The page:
|Forest or Trees, or both?|
From North Rim, Grand Canyon
This series looks at a small snippet of The book on the Perfectionist Personality, aka The Obsessive Compulsive disordered Personality, aka OCPD, each week. Please follow along, leave your comments, engage more on the FaceBook website... whatever your heart calls you to do.
Too Perfect, When Being in Control Gets Out of Control by Allan E. Mallinger, M.D. and Jeanette DeWyze was published by Random House in 1992. If you believe you are dealing with OCPD or someone who is "Too Perfect," whether that's you or a loved one, please buy a copy of the book and read it for additional insights that will not all be covered in these excerpts.
Underlying the Cognitive Style
<snip>Constitutional differences - a matter of :wiring: or biochemistry - may predispose certain individuals to notice details, for instance, or remember facts.
This style furthermore serves such central dynamics of the obsessive such as vigilance, thoroughness, and perfectionism. If you have a chronic need to avoid risk or surprises, then an active, focused style of attention that enables you to remain watchful and alert will suit you best. Similarly, if your (unconscious) worldview is that your safety and control over life depend on your grasp of the universe, you will do your utmost to notice, comprehend, and remember as much as you can. You will be alert and observant, trying always to anticipate problems, and striving to remember names, dates, facts, and opinions.
<snip>... it has the very appealing side effect of bringing him the respect and admiration of those who find him so bright and competent. It also has practical value. The capacity for sharp, sustained concentration, for example, can significantly enhance your ability to master any number of skills, from playing the violin to programming computers. Detail-mindedness is an asset in everyone from police detectives to proofreaders, and a good memory for facts can serve you well in many contexts.
Unfortunately, some of these cognitive patterns may also create problems. When combined with rigidity, the penchant for "mental orderliness" can blind one to valuable new ideas. <snip> Similarly, certain activities (such as nurturing children or listening to music) are at odds with too much detail-mindedness and objective analysis. Those traits may block your reception of intuitive insights or inhibit your ability to grasp the big picture.
I heard a vivid illustration of this from Charles, a physician patient of mine who had just undergone the oral board examination for certification in his specialty. One phase of the est required him to evaluate a man who had lost the ability to speak. Charles examined the patient and then presented the board examiners with observations that covered many details, he fielded even esoteric questions with ease. But throughout, he made no mention of the deep scar that disfigured the aphasic man's left temple (the result of a grave injury that almost certainly had caused the man's aphasia). The examiners finally asked about it. Charles had, of course, grasped the significance of the scar, but so eager was he to demonstrate his command of the fine neurological details of the case that he had failed to mention it.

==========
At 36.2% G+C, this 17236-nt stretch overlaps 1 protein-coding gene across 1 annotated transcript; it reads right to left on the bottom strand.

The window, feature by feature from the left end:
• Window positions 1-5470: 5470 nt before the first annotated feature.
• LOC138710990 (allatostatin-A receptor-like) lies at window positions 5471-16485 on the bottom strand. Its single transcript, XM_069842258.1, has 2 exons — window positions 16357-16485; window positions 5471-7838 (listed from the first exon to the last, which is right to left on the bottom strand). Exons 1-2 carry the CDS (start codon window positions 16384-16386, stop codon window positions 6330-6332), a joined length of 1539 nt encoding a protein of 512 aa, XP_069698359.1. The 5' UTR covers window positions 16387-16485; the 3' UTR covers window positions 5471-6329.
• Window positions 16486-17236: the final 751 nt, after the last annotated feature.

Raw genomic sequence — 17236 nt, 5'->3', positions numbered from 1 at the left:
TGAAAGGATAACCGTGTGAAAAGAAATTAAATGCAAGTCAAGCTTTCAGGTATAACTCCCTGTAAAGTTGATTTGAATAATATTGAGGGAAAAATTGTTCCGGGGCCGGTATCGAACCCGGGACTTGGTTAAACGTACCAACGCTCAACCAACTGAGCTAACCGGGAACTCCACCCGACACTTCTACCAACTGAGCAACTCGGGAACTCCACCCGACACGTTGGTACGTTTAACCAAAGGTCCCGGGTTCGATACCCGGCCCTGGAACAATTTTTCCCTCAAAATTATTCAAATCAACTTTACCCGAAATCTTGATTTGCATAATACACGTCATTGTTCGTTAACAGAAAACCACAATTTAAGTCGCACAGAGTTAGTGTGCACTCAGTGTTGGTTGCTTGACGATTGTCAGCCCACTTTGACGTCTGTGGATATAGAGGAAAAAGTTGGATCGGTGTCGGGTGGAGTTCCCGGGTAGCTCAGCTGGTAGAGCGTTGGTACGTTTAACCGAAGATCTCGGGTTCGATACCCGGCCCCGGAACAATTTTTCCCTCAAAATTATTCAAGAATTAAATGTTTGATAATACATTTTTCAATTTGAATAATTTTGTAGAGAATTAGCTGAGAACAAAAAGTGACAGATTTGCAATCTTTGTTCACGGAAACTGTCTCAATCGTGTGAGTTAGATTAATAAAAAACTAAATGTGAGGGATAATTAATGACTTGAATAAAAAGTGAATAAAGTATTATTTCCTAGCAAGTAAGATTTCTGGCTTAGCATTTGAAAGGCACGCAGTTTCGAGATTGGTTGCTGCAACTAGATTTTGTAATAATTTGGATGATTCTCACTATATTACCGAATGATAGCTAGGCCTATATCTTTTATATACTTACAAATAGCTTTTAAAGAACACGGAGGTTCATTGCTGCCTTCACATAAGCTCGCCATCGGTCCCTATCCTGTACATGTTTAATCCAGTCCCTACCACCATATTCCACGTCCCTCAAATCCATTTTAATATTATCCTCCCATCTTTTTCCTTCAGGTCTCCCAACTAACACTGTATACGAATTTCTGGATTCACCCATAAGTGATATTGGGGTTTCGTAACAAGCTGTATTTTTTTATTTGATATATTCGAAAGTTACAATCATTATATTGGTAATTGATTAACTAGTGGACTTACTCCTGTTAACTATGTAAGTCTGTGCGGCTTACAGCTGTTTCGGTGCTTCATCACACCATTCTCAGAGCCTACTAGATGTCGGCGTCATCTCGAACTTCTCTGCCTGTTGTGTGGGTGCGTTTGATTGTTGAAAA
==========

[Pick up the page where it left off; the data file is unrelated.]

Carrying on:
I think it's normal to think our own strengths are best, and perhaps condescend a bit to others without our skillset. Some months ago in chat a young person with OCPD was having a difficult time letting go of the way his supervisor had been wrong about some small detail. Had been digging through e-mails for hours to prove the point.***
Several of us older/wiser heads tried to explain that the way to forge a better working relationship with one's supervisor was not to thrust into their face proof that they had made a mistake. In further chat, it seemed this supervisor was a "big picture" person, who did not always appreciate the intense attention to detail the OCPD'r demonstrated. By the same token, the OCPD'r did not respect or appreciate the boss's ability to think big, to create, to come up with innovative ideas.
In an ideal world, both types of people would appreciate the skills the other type of person brings to the table, and learn to work together, seeing how person A's strengths complement person B's weaknesses, and vice versa. This is what I had hoped would happen with my ex and me. I did see and tried to express my appreciation for his attention to detail (though I also felt he went overboard with hyper-vigilance more than a little).
Only he did not see or appreciate my strengths at all, but rather, yelled, scolded, and expressed frustration that I didn't see/think/behave as he did. (Mostly. There were times he did acknowledge and even express gratefulness for the places I dragged him to, for the activities I suggested.)
I thought the story about Charles the physician who ignored the physical injury in his examination report quite on point for this section.
Are you the type to see trees or forest?